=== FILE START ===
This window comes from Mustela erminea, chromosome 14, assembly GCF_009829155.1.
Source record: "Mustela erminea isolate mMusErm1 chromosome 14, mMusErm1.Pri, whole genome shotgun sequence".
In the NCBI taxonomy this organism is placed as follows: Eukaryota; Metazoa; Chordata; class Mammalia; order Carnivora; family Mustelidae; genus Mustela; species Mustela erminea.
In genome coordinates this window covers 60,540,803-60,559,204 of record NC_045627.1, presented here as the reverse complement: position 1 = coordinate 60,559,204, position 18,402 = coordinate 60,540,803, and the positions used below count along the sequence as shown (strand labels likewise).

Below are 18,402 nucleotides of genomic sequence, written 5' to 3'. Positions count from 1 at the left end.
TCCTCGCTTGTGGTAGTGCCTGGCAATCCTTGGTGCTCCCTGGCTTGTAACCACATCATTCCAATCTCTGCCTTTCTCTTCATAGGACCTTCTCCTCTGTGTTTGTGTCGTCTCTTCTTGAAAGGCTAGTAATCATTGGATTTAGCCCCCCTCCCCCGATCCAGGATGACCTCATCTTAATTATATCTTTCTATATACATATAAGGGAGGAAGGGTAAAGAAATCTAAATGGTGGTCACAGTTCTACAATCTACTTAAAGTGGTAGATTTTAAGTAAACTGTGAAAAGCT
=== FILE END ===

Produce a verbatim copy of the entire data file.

This window comes from Mustela erminea, chromosome 14, assembly GCF_009829155.1.
Source record: "Mustela erminea isolate mMusErm1 chromosome 14, mMusErm1.Pri, whole genome shotgun sequence".
In the NCBI taxonomy this organism is placed as follows: Eukaryota; Metazoa; Chordata; class Mammalia; order Carnivora; family Mustelidae; genus Mustela; species Mustela erminea.
In genome coordinates this window covers 60,540,803-60,559,204 of record NC_045627.1, presented here as the reverse complement: position 1 = coordinate 60,559,204, position 18,402 = coordinate 60,540,803, and the positions used below count along the sequence as shown (strand labels likewise).

Below are 18,402 nucleotides of genomic sequence, written 5' to 3'. Positions count from 1 at the left end.
TCCTCGCTTGTGGTAGTGCCTGGCAATCCTTGGTGCTCCCTGGCTTGTAACCACATCATTCCAATCTCTGCCTTTCTCTTCATAGGACCTTCTCCTCTGTGTTTGTGTCGTCTCTTCTTGAAAGGCTAGTAATCATTGGATTTAGCCCCCCTCCCCCGATCCAGGATGACCTCATCTTAATTATATCTTTCTATATACATATAAGGGAGGAAGGGTAAAGAAATCTAAATGGTGGTCACAGTTCTACAATCTACTTAAAGTGGTAGATTTTAAGTAAACTGTGAAAAGCT